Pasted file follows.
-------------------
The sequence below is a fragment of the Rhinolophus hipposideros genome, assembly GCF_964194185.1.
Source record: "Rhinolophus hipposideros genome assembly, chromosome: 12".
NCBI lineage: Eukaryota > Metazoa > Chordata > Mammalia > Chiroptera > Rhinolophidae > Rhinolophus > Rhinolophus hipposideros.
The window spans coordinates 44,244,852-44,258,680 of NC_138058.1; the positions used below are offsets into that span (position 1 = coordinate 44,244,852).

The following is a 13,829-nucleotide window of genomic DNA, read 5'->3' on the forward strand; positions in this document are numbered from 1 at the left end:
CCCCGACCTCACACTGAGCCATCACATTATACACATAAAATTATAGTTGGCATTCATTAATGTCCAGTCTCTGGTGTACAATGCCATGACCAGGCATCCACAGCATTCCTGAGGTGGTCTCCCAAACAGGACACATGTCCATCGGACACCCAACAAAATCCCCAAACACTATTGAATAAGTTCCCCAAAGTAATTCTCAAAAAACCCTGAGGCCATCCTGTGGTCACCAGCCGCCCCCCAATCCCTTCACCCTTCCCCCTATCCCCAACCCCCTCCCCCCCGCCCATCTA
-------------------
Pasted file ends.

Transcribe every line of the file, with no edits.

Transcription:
The sequence below is a fragment of the Rhinolophus hipposideros genome, assembly GCF_964194185.1.
Source record: "Rhinolophus hipposideros genome assembly, chromosome: 12".
NCBI lineage: Eukaryota > Metazoa > Chordata > Mammalia > Chiroptera > Rhinolophidae > Rhinolophus > Rhinolophus hipposideros.
The window spans coordinates 44,244,852-44,258,680 of NC_138058.1; the positions used below are offsets into that span (position 1 = coordinate 44,244,852).

The following is a 13,829-nucleotide window of genomic DNA, read 5'->3' on the forward strand; positions in this document are numbered from 1 at the left end:
CCCCGACCTCACACTGAGCCATCACATTATACACATAAAATTATAGTTGGCATTCATTAATGTCCAGTCTCTGGTGTACAATGCCATGACCAGGCATCCACAGCATTCCTGAGGTGGTCTCCCAAACAGGACACATGTCCATCGGACACCCAACAAAATCCCCAAACACTATTGAATAAGTTCCCCAAAGTAATTCTCAAAAAACCCTGAGGCCATCCTGTGGTCACCAGCCGCCCCCCAATCCCTTCACCCTTCCCCCTATCCCCAACCCCCTCCCCCCCGCCCATCTA